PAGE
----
China, the world’s top soybean consumer, plans to increase massively its domestic oilseed production over the next four years.
The move will go some way to reverse a long-term trend that has seen oilseed imports soar, even as excess corn piles up in government inventories.
China’s top policy body, the National Development and Reform Commission, on Friday announced a plan to grow soybeans production to 18.9m tonnes by 2020, up 56% from 2014 levels.
The NDRC forecast soybean sowings to rise 37% between 2014 and 2020, to 9.3m hectares.
The NDRC plans to increase rapeseed by 10% over the same period, 16.2m tonnes, and up peanut production by 13%.
Insatiable oilseed demand
The shift toward oilseed sowings follows the announcement of a policy to shrink corn sowings, in a move to rebalance the domestic grain market.
China’s seemingly insatiable demand for soybeans is driven by the largest chicken and pork sector in the world, as rising incomes drive meat consumption ever higher, as well as massive demand for edible oils.
China is expected, to import 86m tonnes of soybeans this season, with only 12.5m tonnes of domestic production, according to forecasts from the United States Department of Agriculture.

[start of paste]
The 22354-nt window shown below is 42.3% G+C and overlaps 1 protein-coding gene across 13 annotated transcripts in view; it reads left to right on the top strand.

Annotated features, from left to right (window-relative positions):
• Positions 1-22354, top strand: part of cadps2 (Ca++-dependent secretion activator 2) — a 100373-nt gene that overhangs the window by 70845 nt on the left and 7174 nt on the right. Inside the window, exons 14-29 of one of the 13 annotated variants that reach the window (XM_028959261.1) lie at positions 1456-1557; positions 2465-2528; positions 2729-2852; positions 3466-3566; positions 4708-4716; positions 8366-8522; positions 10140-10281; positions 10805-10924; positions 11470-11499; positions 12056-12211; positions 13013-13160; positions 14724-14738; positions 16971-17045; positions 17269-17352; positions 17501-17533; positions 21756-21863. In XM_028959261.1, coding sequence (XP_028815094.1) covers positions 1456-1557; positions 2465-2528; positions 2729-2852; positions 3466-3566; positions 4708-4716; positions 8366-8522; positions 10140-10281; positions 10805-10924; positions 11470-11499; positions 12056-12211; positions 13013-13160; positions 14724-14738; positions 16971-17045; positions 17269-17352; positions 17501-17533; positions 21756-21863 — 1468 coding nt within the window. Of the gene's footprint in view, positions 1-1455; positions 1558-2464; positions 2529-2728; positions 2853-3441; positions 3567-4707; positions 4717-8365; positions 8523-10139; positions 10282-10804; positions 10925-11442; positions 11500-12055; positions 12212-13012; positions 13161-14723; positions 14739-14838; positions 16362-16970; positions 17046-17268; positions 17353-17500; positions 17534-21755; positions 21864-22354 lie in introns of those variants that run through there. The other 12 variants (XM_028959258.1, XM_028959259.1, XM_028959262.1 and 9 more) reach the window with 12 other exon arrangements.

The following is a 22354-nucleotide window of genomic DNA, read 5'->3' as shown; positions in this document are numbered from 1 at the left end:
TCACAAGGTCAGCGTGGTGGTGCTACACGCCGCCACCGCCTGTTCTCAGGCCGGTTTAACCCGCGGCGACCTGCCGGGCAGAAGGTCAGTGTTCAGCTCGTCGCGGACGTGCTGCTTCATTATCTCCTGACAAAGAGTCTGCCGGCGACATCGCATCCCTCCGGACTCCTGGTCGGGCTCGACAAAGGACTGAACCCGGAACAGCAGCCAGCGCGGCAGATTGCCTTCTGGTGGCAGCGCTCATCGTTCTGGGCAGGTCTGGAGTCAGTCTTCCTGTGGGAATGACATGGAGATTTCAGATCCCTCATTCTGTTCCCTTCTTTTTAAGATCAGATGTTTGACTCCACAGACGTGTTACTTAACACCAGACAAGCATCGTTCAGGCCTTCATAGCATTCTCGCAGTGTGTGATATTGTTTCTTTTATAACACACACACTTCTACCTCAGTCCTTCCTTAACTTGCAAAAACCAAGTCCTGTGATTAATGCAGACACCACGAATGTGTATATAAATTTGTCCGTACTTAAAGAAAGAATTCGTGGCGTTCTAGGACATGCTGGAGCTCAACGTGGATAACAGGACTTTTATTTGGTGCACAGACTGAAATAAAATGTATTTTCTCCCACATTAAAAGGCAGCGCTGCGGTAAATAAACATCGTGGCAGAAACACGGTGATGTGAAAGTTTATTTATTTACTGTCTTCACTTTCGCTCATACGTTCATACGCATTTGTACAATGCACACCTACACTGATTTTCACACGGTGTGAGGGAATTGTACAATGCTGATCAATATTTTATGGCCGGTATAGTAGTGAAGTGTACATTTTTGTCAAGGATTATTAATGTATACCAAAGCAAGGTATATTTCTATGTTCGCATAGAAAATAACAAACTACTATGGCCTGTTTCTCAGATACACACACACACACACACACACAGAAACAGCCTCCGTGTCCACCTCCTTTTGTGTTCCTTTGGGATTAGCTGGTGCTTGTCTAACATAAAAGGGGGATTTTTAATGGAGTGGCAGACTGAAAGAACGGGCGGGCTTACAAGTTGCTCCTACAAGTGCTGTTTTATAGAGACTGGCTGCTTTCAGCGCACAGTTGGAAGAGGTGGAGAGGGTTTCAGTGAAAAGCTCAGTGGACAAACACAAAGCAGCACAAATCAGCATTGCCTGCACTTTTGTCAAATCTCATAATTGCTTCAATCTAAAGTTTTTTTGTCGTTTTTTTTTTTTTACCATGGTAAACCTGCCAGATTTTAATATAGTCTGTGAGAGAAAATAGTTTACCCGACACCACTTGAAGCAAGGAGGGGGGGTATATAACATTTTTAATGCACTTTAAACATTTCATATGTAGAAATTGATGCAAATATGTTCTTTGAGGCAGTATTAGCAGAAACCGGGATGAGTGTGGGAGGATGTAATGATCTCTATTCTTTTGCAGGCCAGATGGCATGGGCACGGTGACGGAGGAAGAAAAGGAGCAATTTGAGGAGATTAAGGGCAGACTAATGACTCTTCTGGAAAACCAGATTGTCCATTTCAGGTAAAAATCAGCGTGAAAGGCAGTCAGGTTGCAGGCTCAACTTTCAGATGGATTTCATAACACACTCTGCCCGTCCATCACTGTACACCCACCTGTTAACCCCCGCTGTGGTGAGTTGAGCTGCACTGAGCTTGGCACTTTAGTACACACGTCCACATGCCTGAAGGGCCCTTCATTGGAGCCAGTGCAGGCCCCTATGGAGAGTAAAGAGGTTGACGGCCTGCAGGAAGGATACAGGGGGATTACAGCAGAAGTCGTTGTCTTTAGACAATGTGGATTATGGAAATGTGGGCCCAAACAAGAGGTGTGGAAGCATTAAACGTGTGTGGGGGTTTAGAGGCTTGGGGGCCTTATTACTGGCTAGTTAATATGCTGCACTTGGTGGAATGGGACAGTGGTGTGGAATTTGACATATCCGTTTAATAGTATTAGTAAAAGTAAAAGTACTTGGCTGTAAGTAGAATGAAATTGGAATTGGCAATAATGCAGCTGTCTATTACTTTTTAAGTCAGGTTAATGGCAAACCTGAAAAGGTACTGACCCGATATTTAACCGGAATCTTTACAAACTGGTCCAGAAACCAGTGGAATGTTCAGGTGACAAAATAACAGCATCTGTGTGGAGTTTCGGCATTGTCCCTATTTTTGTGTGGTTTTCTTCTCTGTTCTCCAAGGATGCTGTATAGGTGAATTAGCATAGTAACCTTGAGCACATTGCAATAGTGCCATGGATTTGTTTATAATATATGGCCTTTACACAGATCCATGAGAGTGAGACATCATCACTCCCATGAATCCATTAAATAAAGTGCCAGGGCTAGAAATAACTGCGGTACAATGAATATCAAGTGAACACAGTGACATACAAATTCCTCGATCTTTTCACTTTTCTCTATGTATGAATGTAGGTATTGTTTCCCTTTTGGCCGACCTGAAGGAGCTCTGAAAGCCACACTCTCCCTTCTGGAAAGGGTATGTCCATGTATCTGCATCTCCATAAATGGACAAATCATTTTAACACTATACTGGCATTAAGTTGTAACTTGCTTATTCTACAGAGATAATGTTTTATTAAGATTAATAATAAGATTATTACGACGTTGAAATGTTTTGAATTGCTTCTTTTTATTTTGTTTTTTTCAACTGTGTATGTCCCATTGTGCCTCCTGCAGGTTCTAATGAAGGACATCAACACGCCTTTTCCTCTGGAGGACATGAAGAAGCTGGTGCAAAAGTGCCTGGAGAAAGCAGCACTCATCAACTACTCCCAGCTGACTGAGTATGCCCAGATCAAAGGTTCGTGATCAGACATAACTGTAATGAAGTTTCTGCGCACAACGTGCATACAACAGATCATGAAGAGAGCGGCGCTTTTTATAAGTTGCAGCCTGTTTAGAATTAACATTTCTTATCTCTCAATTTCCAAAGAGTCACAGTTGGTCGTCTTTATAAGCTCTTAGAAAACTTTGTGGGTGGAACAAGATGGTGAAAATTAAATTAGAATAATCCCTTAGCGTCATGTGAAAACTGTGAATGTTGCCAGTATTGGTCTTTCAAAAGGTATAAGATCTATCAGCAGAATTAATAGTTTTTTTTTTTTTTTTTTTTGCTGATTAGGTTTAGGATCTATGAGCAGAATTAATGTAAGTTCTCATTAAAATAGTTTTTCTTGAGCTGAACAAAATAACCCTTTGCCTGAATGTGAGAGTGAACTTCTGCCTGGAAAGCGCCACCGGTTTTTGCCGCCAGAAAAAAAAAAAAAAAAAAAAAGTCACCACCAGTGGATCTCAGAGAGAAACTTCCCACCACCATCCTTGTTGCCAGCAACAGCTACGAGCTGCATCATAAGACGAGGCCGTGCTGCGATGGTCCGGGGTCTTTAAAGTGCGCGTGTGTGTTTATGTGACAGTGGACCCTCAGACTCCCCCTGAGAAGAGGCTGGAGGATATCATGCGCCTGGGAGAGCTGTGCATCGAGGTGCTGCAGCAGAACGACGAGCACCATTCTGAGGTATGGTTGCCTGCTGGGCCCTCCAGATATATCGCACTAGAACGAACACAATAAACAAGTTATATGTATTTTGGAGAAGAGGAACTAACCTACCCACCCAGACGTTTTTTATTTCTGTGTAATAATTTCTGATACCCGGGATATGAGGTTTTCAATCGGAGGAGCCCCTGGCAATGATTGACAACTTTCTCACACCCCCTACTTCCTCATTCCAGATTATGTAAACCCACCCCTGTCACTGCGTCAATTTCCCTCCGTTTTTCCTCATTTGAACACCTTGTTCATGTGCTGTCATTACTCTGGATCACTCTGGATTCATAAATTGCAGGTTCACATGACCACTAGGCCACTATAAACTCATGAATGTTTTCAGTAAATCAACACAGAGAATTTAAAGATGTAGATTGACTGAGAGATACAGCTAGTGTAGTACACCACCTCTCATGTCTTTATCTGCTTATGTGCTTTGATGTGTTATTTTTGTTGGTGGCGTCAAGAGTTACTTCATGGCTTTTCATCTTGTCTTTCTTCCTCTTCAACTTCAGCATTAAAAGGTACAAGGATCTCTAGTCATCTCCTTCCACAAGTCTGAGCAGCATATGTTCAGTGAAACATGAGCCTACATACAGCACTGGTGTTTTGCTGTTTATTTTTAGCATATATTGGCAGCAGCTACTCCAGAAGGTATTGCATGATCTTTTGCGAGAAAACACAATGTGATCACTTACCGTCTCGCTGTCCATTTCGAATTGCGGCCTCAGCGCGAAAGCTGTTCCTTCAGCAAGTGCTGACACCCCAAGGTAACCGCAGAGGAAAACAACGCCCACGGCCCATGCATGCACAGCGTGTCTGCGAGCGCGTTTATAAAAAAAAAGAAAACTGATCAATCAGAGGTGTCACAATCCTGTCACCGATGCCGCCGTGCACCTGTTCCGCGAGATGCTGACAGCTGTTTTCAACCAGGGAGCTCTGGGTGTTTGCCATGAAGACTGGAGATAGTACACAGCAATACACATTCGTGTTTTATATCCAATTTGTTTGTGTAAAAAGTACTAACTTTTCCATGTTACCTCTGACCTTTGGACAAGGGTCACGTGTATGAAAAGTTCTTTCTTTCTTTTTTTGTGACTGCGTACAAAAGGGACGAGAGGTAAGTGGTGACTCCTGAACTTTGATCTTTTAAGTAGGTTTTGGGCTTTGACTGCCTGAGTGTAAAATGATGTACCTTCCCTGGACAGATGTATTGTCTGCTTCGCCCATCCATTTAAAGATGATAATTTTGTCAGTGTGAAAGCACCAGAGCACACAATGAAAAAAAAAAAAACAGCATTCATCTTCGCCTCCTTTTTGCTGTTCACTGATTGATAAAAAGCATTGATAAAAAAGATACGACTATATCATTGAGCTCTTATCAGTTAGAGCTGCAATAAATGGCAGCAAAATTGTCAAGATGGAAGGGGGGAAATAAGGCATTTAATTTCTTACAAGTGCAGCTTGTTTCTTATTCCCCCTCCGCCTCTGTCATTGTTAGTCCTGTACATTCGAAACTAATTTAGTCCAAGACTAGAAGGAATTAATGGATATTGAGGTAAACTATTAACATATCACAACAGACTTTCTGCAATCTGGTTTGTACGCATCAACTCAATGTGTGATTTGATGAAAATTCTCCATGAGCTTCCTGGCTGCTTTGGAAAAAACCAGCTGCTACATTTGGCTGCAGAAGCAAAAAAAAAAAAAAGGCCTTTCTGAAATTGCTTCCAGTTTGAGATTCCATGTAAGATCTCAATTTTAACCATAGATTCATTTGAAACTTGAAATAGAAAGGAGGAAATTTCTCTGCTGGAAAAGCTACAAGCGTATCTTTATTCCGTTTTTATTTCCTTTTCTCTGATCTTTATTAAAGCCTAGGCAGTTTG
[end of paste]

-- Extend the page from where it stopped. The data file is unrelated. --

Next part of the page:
Excess corn production
The country’s corn balance sheet, meanwhile, is heavily in surplus. Stocks have grown every year but one since 2005-06, and are now seen well over a 100,000 tonnes.
The dynamics reflect the effects of a state subsidy system, implemented in 2008, which held Chinese corn prices well above international levels.
Since 2008 corn area has increased by over 6m hectares, to 36.0m hectares, according to USDA estimates.
Soybean plantings meanwhile have dropped by 2.3m hectares, to just 6.8m hectares over the same period.
Oilseed rape plantings edged up by about 400,000 hectares, to 7.0m hectares over the period.